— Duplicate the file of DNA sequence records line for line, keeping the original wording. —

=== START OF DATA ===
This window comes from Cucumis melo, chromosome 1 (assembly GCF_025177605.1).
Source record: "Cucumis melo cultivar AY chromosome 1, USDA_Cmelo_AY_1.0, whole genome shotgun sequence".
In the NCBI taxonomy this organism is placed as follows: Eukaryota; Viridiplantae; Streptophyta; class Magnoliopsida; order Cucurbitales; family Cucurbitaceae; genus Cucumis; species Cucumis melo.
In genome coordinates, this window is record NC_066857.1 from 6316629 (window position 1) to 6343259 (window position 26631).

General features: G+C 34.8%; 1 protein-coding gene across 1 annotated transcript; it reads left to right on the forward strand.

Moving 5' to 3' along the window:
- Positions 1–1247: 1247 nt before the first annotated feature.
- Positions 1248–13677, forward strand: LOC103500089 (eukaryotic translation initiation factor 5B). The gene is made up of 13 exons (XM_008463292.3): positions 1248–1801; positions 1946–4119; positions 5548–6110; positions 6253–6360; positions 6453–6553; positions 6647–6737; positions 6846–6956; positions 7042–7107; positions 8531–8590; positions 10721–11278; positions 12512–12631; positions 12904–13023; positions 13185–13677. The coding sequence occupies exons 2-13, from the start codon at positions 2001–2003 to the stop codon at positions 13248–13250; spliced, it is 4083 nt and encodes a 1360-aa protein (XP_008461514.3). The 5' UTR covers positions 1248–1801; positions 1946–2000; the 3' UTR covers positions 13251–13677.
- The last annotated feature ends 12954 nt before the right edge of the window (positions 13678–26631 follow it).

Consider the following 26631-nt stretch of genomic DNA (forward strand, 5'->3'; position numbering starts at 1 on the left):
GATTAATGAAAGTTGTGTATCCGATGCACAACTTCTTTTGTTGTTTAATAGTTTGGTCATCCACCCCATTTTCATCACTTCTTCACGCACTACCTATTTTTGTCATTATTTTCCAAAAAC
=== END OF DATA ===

This window comes from Cucumis melo, chromosome 1 (assembly GCF_025177605.1).
Source record: "Cucumis melo cultivar AY chromosome 1, USDA_Cmelo_AY_1.0, whole genome shotgun sequence".
In the NCBI taxonomy this organism is placed as follows: Eukaryota; Viridiplantae; Streptophyta; class Magnoliopsida; order Cucurbitales; family Cucurbitaceae; genus Cucumis; species Cucumis melo.
In genome coordinates, this window is record NC_066857.1 from 6316629 (window position 1) to 6343259 (window position 26631).

General features: G+C 34.8%; 1 protein-coding gene across 1 annotated transcript; it reads left to right on the forward strand.

Moving 5' to 3' along the window:
- Positions 1–1247: 1247 nt before the first annotated feature.
- Positions 1248–13677, forward strand: LOC103500089 (eukaryotic translation initiation factor 5B). The gene is made up of 13 exons (XM_008463292.3): positions 1248–1801; positions 1946–4119; positions 5548–6110; positions 6253–6360; positions 6453–6553; positions 6647–6737; positions 6846–6956; positions 7042–7107; positions 8531–8590; positions 10721–11278; positions 12512–12631; positions 12904–13023; positions 13185–13677. The coding sequence occupies exons 2-13, from the start codon at positions 2001–2003 to the stop codon at positions 13248–13250; spliced, it is 4083 nt and encodes a 1360-aa protein (XP_008461514.3). The 5' UTR covers positions 1248–1801; positions 1946–2000; the 3' UTR covers positions 13251–13677.
- The last annotated feature ends 12954 nt before the right edge of the window (positions 13678–26631 follow it).

Consider the following 26631-nt stretch of genomic DNA (forward strand, 5'->3'; position numbering starts at 1 on the left):
GATTAATGAAAGTTGTGTATCCGATGCACAACTTCTTTTGTTGTTTAATAGTTTGGTCATCCACCCCATTTTCATCACTTCTTCACGCACTACCTATTTTTGTCATTATTTTCCAAAAAC